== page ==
Auto theft up in 2011: What you need to know

9:55 AM, Sep 26, 2012   |    comments
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CLEVELAND -- In the state of Ohio, 21,428 cars were stolen in 2011. That is a car every 48 minutes that has been stolen.

Across the Cleveland and Akron area, theft of an automobile rose 15 percent since 2010.

In 2011, the Cleveland metropolitan area ranked 57th in the United States with 6,603 cars stolen. The Akron metropolitan area came in at 164th with 1,217 cars stolen.

Smash-and-grab is still the preferred way to steal a car, according to police. Most cars stolen in the state of Ohio are late-1990 model cars.  

Statistics from the National Insurance Crime Bureau show the top ten cars stolen in Ohio are:

1.    2000 Dodge Caravan

2.    1994 Chevrolet Pickup (Full Size)

3.    1996 Honda Accord

4.    1996 Oldsmobile Cutless/Supreme/Ciera

5.    1999 Ford Pickup (Full Size)

6.    1994 Buick Century

7.    1998 Ford Taurus

8.    1998 Honda Civic

9.    2005 Chevrolet Impala

10.  1996 Chevrolet Pickup (Small Size)

The Cleveland Police Department says the Dodge Caravan tops the chart because they are easy to steal and people use them for joy riding.

Nationally, the top three stolen cars are 1994 Honda Accords, 1998 Honda Civics and 2006 Ford Pickups (full size).

"This generation's muscle cars are the Honda Accords, Toyotas so they can race them and steal those cars for more parts," said Detective Gerald Hall, with the Cleveland Police Department's Auto Theft Unit.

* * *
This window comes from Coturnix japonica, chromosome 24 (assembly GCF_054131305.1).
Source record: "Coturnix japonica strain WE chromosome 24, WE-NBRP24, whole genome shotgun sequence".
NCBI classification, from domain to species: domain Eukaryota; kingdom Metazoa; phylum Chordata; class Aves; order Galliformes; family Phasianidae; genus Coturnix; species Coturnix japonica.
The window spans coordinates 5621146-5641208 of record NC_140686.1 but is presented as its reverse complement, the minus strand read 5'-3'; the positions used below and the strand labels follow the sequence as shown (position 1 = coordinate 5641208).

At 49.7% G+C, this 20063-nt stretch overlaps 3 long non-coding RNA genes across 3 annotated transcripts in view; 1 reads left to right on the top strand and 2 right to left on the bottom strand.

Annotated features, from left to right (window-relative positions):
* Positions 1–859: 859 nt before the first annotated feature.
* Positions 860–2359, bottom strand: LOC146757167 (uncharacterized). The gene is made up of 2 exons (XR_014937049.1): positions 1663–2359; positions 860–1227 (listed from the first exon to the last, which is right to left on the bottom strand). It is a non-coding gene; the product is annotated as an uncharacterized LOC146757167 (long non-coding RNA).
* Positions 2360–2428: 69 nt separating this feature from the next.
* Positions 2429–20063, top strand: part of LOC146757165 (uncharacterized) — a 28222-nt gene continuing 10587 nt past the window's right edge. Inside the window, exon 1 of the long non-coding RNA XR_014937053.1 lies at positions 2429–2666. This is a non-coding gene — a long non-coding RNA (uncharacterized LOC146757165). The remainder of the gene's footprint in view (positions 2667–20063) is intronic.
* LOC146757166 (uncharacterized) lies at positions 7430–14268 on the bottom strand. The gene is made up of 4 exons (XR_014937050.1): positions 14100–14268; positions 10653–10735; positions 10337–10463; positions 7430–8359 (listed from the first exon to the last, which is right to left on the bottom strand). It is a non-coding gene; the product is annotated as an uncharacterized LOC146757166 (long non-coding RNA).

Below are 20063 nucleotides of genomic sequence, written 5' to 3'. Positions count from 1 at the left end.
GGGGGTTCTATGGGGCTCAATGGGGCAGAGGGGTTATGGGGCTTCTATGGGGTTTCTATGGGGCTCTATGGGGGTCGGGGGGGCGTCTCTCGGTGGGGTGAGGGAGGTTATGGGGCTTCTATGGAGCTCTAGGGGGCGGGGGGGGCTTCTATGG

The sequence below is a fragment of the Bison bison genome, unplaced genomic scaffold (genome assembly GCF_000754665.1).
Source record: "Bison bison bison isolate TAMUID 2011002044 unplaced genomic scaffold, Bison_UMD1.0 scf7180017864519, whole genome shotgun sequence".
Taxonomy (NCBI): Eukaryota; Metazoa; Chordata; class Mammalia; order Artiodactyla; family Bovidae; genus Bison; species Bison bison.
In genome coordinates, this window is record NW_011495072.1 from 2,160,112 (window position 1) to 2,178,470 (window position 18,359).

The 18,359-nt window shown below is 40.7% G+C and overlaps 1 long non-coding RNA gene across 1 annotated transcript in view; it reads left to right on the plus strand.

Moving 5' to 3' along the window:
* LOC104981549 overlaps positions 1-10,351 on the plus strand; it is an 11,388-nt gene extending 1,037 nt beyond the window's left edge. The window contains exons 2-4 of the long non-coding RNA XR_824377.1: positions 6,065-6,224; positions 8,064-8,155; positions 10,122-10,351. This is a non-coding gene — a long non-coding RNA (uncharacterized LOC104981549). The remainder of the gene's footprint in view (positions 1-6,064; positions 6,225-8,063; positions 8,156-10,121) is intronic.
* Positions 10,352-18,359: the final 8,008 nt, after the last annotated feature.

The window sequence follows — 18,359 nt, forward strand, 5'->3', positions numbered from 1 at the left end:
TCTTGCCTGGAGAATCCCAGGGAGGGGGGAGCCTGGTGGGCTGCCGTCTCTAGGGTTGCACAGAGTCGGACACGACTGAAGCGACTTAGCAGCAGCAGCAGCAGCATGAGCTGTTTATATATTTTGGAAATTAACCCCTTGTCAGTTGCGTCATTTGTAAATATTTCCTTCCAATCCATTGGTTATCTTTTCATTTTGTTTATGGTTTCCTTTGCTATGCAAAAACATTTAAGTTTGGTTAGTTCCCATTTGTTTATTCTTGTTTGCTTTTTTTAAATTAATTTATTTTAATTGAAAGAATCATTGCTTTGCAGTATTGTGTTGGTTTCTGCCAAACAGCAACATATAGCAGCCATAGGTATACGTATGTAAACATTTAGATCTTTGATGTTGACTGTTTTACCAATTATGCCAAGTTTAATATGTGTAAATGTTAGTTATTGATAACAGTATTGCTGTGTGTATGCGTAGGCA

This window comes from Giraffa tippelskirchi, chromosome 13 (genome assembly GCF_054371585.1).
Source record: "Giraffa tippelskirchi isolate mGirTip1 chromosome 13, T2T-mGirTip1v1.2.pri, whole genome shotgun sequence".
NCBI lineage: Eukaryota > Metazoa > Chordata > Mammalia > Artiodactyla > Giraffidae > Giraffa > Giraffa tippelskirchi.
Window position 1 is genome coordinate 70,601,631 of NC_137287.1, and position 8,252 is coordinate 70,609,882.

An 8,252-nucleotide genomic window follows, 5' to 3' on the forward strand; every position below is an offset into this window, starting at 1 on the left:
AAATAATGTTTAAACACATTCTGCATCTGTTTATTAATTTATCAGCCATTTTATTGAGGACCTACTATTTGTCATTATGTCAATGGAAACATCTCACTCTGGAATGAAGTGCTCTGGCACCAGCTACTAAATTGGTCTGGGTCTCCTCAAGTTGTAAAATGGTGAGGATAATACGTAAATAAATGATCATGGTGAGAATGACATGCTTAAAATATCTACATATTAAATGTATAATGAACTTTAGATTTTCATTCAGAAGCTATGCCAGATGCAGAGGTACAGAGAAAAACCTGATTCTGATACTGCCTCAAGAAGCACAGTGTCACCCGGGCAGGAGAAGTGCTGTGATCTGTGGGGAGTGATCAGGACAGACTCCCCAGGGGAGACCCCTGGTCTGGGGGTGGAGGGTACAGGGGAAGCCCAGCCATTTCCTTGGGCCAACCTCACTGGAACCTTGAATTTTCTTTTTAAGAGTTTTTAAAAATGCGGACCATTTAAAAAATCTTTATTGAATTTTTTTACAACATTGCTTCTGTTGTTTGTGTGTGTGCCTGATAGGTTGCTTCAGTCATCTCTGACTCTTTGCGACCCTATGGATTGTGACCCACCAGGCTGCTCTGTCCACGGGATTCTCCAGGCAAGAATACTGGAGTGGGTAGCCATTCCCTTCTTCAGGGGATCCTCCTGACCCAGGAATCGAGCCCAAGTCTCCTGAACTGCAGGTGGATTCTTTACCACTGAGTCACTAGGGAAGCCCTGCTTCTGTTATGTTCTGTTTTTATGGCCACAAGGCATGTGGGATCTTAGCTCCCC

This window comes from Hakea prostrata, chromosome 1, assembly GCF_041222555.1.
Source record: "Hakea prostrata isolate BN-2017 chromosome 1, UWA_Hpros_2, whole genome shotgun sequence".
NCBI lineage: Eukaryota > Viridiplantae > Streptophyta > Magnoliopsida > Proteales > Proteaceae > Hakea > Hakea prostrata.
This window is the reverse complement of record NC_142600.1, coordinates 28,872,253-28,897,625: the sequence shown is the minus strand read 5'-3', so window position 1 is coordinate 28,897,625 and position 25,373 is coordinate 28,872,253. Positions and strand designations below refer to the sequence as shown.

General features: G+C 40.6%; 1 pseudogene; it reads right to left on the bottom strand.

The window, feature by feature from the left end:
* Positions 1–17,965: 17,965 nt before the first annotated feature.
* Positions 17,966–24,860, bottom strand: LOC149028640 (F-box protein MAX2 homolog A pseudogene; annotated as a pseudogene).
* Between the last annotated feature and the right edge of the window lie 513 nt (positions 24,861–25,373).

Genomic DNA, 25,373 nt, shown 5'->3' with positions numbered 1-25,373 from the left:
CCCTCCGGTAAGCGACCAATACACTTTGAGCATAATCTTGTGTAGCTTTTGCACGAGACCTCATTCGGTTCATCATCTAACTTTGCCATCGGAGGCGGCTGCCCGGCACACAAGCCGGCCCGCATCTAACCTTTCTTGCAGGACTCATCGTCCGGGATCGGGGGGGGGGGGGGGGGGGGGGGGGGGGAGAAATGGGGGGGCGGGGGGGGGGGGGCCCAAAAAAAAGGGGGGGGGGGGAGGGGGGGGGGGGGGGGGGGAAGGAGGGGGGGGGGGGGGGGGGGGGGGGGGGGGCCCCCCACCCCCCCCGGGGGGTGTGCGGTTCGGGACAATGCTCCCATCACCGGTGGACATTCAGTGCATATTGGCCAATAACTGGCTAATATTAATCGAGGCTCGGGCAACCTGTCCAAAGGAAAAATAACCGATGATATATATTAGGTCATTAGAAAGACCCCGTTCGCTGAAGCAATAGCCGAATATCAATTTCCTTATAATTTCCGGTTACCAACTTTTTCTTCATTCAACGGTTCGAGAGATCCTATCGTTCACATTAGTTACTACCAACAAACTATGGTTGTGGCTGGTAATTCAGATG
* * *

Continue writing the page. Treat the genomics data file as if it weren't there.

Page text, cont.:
In Akron, 591 cars have been stolen since the beginning of 2012.  Lieutenant Rick Edwards says the number one stolen vehicle is a Ford Explorer, followed by a Buick Century, Pontiac Grand Prix, Chevy Impala and Malibu.

In Westlake, Police Capt. Guy Turner says, "The makes and models are all over the map, from Toyotas to a Jaguar."  

Each city WKYC talked to assured us this type of crime is down this year but thieves are getting smarter. A new way of stealing a car is unveiling itself.

Thieves are now copying your VIN (Vehicle Identification Number) and obtaining your information. They then have a secondary key made two ways.

One way is by falsifying documentation and visiting a locksmith or auto dealer to make a key. The other way is to have an accomplice in the dealership or a locksmith.

"They feed that person with the VIN and then he provides them with the smart key code and creates a key and that's a lot easier to steal your car," says Capt. Turner.

Police count on that paper trail to help catch the crooks.

"If you're walking into the dealership to pick up the key from the no-good auto thief conspirator, you're on video. If you're going to the title bureau because you have created an artificial document or illegal title, you are on video." Capt. Turner added.

Another crime that is up is car insurance fraud. Questionable claims have increased 20 percent the first half of 2012 compared to the first half of 2011.

"They report their car stolen but we find it later intact or stripped, in a junk yard or burned," said Det. Hall.

Police say this crime is a little easier to fight because of units like the Joint Task Force, a collective group of inter-agencies that can work together to lower the auto theft claims.  

WKYC has come up with the top five ways to protect your car from being stolen.

1.    Buy the original car "Club."

2.    Don't leave a copy of your car key in your car.

3.    Use an auto theft device, like a car alarm, have a fuel cut off or kill switch.

4.    Park in well-lit areas.

5.    The most important way you can stop your car from being stolen is be vigilant and talk to your neighbors.


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